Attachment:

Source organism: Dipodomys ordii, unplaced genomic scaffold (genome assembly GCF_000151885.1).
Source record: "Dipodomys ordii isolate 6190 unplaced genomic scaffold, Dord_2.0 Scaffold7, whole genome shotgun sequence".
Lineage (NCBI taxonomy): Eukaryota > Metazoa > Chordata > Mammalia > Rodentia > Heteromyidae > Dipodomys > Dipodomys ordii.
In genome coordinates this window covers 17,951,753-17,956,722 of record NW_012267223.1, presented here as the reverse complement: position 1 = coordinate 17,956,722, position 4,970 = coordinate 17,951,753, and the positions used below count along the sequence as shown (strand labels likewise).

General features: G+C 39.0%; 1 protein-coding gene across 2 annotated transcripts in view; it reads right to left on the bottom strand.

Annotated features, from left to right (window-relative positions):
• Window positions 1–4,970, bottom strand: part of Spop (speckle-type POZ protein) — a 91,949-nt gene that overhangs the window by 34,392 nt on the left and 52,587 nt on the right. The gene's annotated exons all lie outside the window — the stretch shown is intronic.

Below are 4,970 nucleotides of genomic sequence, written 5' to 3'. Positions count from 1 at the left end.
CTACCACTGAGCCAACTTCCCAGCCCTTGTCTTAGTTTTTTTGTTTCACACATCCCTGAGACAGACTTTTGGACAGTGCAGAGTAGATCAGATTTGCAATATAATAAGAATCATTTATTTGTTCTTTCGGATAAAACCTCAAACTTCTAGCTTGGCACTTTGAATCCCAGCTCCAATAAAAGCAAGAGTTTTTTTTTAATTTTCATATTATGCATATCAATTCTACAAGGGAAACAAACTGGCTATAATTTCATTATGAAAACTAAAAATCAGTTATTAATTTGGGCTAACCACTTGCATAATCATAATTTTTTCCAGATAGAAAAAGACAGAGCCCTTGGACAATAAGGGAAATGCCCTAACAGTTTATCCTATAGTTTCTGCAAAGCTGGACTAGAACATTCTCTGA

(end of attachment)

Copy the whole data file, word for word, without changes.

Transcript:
Source organism: Dipodomys ordii, unplaced genomic scaffold (genome assembly GCF_000151885.1).
Source record: "Dipodomys ordii isolate 6190 unplaced genomic scaffold, Dord_2.0 Scaffold7, whole genome shotgun sequence".
Lineage (NCBI taxonomy): Eukaryota > Metazoa > Chordata > Mammalia > Rodentia > Heteromyidae > Dipodomys > Dipodomys ordii.
In genome coordinates this window covers 17,951,753-17,956,722 of record NW_012267223.1, presented here as the reverse complement: position 1 = coordinate 17,956,722, position 4,970 = coordinate 17,951,753, and the positions used below count along the sequence as shown (strand labels likewise).

General features: G+C 39.0%; 1 protein-coding gene across 2 annotated transcripts in view; it reads right to left on the bottom strand.

Annotated features, from left to right (window-relative positions):
• Window positions 1–4,970, bottom strand: part of Spop (speckle-type POZ protein) — a 91,949-nt gene that overhangs the window by 34,392 nt on the left and 52,587 nt on the right. The gene's annotated exons all lie outside the window — the stretch shown is intronic.

Below are 4,970 nucleotides of genomic sequence, written 5' to 3'. Positions count from 1 at the left end.
CTACCACTGAGCCAACTTCCCAGCCCTTGTCTTAGTTTTTTTGTTTCACACATCCCTGAGACAGACTTTTGGACAGTGCAGAGTAGATCAGATTTGCAATATAATAAGAATCATTTATTTGTTCTTTCGGATAAAACCTCAAACTTCTAGCTTGGCACTTTGAATCCCAGCTCCAATAAAAGCAAGAGTTTTTTTTTAATTTTCATATTATGCATATCAATTCTACAAGGGAAACAAACTGGCTATAATTTCATTATGAAAACTAAAAATCAGTTATTAATTTGGGCTAACCACTTGCATAATCATAATTTTTTCCAGATAGAAAAAGACAGAGCCCTTGGACAATAAGGGAAATGCCCTAACAGTTTATCCTATAGTTTCTGCAAAGCTGGACTAGAACATTCTCTGA